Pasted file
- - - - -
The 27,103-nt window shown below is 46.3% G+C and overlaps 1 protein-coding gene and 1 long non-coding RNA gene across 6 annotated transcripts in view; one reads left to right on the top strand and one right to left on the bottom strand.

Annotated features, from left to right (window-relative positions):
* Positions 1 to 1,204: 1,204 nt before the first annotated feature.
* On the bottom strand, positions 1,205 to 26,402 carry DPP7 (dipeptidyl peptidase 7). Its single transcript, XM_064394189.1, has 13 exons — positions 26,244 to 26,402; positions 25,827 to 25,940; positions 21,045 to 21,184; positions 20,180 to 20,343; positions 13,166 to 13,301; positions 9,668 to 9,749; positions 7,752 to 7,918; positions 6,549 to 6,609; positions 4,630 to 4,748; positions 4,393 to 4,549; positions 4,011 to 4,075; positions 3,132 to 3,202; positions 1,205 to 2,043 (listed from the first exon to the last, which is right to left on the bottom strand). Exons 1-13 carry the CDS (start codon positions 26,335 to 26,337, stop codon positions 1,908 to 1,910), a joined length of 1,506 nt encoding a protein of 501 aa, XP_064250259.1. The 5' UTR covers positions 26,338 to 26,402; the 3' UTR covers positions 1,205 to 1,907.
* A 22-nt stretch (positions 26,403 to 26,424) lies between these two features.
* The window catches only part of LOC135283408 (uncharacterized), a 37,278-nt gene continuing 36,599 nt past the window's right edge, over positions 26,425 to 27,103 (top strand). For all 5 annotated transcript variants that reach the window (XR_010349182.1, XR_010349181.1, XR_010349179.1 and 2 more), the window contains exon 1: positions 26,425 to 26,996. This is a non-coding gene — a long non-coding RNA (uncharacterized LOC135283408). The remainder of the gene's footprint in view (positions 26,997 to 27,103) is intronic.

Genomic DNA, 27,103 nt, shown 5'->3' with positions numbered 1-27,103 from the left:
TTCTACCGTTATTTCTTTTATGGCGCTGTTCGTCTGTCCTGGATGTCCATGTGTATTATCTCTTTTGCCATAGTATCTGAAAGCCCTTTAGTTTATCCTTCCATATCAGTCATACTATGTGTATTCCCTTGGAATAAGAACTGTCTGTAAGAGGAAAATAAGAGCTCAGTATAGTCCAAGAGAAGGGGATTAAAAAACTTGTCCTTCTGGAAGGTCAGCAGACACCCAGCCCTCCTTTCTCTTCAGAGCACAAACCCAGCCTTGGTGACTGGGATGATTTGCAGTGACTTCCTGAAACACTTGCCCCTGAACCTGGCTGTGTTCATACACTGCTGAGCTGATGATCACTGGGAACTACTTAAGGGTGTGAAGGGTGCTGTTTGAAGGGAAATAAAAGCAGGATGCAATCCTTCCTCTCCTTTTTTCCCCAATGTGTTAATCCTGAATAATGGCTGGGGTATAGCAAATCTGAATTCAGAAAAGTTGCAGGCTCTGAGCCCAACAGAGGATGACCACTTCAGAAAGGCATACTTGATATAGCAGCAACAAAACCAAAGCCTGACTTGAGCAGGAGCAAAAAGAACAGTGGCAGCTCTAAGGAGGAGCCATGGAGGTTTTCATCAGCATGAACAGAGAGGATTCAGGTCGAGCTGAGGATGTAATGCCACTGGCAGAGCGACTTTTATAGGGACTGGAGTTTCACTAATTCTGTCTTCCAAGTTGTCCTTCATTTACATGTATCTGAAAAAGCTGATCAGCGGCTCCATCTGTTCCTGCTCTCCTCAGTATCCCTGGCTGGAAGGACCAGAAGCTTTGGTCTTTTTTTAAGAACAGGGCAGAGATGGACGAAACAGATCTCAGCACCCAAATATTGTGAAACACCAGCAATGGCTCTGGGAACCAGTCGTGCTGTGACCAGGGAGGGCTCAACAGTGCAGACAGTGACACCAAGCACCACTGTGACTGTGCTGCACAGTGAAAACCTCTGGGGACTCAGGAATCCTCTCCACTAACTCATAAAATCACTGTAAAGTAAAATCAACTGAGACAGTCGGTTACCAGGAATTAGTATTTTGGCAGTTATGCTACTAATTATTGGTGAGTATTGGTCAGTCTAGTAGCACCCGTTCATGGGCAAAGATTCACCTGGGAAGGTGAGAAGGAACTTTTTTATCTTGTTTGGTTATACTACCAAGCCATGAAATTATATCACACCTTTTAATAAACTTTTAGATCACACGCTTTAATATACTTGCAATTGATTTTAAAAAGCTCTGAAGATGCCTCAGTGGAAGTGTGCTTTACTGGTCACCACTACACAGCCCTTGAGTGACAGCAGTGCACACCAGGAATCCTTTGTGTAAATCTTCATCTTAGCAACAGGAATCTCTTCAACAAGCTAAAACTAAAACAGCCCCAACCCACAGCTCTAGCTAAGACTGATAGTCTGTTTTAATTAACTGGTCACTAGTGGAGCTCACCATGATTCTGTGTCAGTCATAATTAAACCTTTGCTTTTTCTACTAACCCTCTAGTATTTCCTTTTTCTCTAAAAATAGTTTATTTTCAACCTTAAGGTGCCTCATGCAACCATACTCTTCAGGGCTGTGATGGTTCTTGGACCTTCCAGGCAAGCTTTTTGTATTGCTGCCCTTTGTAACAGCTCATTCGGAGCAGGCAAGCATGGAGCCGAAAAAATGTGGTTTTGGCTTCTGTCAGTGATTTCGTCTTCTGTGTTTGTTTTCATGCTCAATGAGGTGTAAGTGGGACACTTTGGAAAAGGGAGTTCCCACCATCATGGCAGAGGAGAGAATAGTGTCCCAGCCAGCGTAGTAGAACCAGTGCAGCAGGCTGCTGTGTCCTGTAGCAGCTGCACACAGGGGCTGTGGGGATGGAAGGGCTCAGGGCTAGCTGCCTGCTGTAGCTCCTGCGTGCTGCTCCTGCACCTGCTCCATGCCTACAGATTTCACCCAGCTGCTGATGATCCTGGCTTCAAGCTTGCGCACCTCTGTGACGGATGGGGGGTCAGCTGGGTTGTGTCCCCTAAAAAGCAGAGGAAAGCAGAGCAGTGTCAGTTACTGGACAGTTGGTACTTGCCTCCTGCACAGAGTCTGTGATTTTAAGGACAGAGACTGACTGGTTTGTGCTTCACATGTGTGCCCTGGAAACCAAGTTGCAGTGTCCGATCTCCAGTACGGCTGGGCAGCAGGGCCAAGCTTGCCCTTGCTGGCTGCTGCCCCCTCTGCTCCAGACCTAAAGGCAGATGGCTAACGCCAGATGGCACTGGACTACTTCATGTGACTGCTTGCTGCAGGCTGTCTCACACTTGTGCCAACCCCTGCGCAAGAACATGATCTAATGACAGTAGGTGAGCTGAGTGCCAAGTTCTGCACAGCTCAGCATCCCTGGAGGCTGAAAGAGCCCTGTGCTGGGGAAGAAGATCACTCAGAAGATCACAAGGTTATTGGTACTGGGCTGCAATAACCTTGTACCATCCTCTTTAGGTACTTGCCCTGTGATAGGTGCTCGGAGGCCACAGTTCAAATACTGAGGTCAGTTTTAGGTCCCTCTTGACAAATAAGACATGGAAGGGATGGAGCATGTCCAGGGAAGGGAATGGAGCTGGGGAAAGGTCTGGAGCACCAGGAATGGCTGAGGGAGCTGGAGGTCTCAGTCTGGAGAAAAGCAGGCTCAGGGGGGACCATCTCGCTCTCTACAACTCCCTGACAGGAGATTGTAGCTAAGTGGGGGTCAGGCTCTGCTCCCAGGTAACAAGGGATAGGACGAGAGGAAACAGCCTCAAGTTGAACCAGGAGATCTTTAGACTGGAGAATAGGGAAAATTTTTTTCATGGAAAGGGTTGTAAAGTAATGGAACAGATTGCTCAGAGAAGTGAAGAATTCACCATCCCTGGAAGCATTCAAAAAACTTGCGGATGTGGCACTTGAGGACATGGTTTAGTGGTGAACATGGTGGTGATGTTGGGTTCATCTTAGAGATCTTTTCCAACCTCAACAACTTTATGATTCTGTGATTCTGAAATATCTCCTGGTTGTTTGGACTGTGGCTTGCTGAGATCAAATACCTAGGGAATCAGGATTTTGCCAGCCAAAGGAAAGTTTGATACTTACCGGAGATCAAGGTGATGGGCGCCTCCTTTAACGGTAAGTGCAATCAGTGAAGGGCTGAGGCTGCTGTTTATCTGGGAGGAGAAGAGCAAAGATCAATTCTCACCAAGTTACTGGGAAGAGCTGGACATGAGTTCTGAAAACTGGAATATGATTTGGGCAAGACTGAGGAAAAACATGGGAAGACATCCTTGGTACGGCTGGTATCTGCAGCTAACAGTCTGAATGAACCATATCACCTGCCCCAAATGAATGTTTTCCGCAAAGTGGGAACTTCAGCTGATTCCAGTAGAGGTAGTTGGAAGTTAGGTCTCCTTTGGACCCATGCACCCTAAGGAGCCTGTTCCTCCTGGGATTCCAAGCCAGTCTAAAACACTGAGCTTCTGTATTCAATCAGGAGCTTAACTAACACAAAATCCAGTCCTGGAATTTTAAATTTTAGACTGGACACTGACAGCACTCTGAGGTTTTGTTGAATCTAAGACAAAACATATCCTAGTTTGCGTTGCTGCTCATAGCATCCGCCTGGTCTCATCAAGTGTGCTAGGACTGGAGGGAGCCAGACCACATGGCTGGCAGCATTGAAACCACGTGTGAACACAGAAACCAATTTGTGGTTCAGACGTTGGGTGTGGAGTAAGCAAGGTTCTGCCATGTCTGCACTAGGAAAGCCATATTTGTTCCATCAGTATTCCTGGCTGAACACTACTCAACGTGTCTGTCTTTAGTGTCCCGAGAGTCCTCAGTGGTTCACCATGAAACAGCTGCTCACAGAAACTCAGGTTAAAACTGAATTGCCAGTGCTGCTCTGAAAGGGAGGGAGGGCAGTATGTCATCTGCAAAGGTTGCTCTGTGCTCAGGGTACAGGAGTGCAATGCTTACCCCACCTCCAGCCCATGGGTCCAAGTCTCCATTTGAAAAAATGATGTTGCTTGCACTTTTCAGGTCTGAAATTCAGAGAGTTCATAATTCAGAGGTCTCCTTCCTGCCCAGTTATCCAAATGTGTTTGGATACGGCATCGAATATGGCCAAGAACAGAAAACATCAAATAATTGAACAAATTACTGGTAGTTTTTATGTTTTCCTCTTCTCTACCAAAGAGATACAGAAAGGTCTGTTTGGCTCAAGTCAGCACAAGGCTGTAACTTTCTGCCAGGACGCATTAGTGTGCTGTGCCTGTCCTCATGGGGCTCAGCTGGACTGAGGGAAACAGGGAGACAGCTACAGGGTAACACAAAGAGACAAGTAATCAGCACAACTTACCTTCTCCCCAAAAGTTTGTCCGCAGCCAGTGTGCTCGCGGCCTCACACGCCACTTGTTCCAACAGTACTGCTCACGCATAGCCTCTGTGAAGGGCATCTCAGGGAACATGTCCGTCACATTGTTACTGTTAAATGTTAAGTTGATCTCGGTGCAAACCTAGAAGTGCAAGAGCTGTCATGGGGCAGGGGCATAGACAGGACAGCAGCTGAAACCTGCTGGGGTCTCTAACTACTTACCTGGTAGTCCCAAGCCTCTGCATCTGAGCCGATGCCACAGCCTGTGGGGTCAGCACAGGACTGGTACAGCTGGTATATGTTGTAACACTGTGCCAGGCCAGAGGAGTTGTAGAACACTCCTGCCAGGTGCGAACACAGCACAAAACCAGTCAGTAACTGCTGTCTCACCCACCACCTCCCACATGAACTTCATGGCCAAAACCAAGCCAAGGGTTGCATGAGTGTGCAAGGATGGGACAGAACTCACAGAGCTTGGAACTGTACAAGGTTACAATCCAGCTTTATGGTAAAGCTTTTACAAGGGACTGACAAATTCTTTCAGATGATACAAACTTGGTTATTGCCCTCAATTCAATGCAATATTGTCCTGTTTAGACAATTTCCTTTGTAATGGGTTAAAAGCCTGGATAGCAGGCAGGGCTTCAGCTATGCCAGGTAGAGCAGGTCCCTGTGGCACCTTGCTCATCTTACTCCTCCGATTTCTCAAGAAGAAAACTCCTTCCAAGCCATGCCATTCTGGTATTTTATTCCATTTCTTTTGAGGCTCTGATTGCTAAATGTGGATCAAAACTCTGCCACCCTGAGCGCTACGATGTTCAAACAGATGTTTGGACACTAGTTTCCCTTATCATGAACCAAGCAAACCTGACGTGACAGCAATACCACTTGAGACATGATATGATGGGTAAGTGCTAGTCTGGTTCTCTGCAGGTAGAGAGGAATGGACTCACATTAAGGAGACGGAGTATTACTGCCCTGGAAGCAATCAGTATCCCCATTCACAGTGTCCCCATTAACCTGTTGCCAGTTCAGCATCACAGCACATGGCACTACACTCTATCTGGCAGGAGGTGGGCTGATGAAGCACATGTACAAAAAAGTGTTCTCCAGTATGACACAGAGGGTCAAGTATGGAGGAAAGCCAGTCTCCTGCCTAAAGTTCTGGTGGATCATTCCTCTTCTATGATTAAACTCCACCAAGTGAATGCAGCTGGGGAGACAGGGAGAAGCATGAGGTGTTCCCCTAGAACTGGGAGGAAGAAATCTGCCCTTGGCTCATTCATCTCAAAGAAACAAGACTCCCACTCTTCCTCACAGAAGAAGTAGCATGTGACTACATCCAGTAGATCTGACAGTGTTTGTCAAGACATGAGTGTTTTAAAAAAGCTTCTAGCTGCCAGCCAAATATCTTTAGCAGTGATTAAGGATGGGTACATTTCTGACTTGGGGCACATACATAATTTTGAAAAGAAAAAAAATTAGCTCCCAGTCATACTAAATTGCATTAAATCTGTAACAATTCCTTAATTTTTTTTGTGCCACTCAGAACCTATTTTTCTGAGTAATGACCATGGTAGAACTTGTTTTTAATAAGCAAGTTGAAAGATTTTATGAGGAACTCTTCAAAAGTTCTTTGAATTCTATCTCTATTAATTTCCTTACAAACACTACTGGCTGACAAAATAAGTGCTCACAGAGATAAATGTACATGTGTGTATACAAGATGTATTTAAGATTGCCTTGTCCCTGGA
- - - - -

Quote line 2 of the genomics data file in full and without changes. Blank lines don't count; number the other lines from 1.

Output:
Annotated features, from left to right (window-relative positions):